Testimony at a hearing at the Air Force Academy on Friday gave credibility to a former cadet's contention of long-term work as a spy for the Office of Special Investigations and showed that his allegations of cadet wrongdoing were backed up by a polygraph test.
Testimony revealed that former cadet Eric Thomas may have signed initial paperwork to become a confidential informant months earlier than academy officials have admitted and that OSI officials may have lied to top academy brass about the nature of Thomas' work.
The revelations came in a hearing for former cadet Stephan Claxton, who is appealing his 2012 sexual assault conviction at the school because his lawyers were not told that star prosecution witness Thomas was working as an informant. Evidence from the hearing will be used to decide Claxton's claims at the Air Force Court of Criminal Appeals.
Claxton's lawyer Frank Spinner says by covering up Thomas' status as an informant, prosecutors poisoned the case against his client, who served a six-month sentence. Spinner told Air Force judge Col. Natalie Richardson that Thomas' work as an informant gave him a motive to entrap Claxton.
"Was Thomas intentionally setting up Claxton?" Spinner asked.
Air Force lawyers countered that Thomas wasn't an informant on the Claxton case, but a regular witness. They also say that their case against Claxton was strong enough to win a conviction without Thomas on the stand.
"If there was error, it was absolutely harmless beyond a reasonable doubt," Capt. Richard Schrider said in closing arguments.
On the stand Friday morning was former OSI special agent Brandon Enos, who testified that Thomas provided information on fellow cadets so sweeping that investigators didn't believe it until the informant passed a polygraph test.
"I could never imagine in my wildest dreams that so much information could come in on one day," Enos said of Thomas' disclosures about classmates and members of the academy's football team.
Enos said investigators began to trust Thomas after he passed the polygraph test of the truthfulness of claims, including that cadets may have used drugged liquor on women at a 2011 party.
"Everything he provided turned out to be credible," Enos said.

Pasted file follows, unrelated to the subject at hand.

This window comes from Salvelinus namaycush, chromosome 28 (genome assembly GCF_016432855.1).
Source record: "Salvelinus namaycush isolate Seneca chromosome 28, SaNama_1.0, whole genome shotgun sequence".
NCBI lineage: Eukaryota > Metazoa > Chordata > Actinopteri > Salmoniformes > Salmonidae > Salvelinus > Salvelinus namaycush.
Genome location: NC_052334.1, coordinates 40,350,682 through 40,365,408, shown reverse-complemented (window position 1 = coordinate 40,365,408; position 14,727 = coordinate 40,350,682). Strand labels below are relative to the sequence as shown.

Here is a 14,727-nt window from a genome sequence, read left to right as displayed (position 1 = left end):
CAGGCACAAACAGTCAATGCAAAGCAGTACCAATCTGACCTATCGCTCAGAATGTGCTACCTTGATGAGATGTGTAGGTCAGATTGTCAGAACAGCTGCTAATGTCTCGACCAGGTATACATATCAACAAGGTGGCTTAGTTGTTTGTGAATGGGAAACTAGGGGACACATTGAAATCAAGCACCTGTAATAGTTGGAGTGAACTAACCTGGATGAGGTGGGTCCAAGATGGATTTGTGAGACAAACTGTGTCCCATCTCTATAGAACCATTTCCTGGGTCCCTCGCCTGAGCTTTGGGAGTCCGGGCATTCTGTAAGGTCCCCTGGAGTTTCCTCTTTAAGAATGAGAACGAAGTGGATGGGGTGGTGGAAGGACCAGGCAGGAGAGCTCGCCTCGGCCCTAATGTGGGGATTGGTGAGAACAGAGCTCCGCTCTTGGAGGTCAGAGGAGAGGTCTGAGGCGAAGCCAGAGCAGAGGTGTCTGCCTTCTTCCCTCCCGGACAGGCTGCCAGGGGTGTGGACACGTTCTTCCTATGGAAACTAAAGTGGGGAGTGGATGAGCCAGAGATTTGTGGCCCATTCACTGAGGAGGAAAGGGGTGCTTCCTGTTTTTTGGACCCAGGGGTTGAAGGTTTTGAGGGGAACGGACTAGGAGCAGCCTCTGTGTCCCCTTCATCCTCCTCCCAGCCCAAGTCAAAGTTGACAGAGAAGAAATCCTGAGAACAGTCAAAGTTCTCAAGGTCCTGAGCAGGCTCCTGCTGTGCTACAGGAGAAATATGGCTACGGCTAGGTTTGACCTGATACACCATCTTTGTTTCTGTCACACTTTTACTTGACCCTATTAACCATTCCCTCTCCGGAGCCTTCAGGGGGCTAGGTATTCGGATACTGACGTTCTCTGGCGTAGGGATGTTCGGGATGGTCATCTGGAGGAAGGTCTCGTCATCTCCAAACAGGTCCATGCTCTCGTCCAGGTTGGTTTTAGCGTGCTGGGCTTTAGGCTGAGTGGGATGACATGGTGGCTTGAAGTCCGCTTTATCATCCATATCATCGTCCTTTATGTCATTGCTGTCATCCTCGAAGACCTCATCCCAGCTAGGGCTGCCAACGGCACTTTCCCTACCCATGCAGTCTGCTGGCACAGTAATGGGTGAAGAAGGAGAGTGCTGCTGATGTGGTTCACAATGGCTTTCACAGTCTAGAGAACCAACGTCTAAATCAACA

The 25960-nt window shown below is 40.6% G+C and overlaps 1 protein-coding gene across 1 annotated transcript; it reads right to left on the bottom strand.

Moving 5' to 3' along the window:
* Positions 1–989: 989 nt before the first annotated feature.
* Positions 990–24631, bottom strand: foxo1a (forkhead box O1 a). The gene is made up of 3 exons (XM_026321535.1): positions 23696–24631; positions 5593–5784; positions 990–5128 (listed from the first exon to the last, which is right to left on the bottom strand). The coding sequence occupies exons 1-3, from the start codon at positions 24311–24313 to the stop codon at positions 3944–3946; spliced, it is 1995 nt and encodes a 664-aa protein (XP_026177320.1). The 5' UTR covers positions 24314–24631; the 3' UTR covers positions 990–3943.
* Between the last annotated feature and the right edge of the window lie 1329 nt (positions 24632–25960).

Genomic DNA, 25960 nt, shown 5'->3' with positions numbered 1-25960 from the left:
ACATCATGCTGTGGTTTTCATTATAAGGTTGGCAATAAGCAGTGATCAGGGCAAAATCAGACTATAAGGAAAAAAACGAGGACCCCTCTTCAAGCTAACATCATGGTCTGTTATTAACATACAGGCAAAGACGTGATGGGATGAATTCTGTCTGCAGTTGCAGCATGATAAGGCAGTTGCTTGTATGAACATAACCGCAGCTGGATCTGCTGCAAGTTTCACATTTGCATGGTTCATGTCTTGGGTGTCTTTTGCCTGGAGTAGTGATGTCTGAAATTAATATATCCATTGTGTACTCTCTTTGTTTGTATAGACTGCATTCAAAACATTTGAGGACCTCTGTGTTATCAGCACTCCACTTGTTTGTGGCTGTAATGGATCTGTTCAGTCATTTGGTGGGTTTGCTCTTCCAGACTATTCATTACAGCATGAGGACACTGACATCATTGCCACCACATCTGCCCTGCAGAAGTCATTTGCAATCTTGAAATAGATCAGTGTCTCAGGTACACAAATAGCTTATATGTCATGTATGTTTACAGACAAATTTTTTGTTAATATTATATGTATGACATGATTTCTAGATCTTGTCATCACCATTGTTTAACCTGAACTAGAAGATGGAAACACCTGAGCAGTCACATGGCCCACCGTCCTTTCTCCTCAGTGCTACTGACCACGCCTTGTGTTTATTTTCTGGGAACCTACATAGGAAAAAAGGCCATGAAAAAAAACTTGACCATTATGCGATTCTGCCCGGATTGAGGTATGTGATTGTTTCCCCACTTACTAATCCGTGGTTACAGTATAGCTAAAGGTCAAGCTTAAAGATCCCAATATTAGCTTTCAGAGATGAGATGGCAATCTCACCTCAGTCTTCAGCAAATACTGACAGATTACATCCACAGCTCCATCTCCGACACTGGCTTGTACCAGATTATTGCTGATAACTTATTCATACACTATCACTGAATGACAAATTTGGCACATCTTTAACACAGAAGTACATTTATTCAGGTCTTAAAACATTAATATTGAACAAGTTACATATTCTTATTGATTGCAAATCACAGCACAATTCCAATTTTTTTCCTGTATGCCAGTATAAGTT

Thomas gave tips that led to more than a dozen investigations of drug use, drug sales and sexual assault among academy athletes including a core group of football players.
Enos testified that Thomas was the central figure in "Operation Gridiron," which targeted players and was outlined in a 2014 Gazette investigation of athlete misconduct at the school. The agent said OSI's top commander, Brig. Gen. Kevin Jacobsen, issued directives on how Thomas should be used to track athlete misbehavior.
While Thomas was a helpful informant, OSI reports revealed in the hearing that he was also a troubled cadet who hoped helping investigators would help him overcome a pile of misconduct demerits that would later get him expelled.
Thomas on Thursday testified that he was told by OSI agents to tail Claxton, which led to him being a key witness to allegations of unlawful sexual contact and assault.
Testimony and other evidence Friday showed confusion over Thomas' relationship with the OSI. Agents said Thomas made his first contact with OSI in March 2011 and at least began to fill out paperwork required of informants.
Enos said despite that initial contact, Thomas wasn't used as an informant before he filled out more paperwork in December 2011.
At issue is whether Thomas was acting as an informant when Claxton was accused of having unlawful sexual contact with an inebriated woman in Thomas' academy dorm room and during a hallway brawl that followed between Claxton and other cadets, including Thomas.
Thomas earned enough demerits from the incident to spur his expulsion, which OSI agents say they asked officials to "slow-roll" so they could use him as an informant.
Spinner contends that the pending expulsion gave Thomas a motive to manufacture testimony that would please the OSI handlers who could keep him in school.
But, Enos said, a top OSI agent went to academy leaders and refuted some of Thomas' informant tales, telling one commander that Thomas was lying when he claimed to have worn a recording device called a "wire" on some of his informant jobs.
Enos said Thomas was truthful and the OSI lied.
Enos said the OSI lied to Thomas, too.
When a hearing was held to expel Thomas, OSI agents backed away from a pledge to testify on his behalf to show that at least some of his demerits were earned in service of investigators.
That allegation and the informant program were examined in a 2013 Gazette investigation.
Thomas could use evidence from the hearing to sway an Air Force panel for correction of military records, where his case is likely to wind up.
First, though, will be a decision on Claxton's fate.
Judge Richardson has until April 1 to report her findings to the Air Force appeals court. That court will then hear arguments before making a decision.
The appellate panel could uphold the conviction, reverse the verdict or order a new court-martial.
Contact Tom Roeder: 636-0240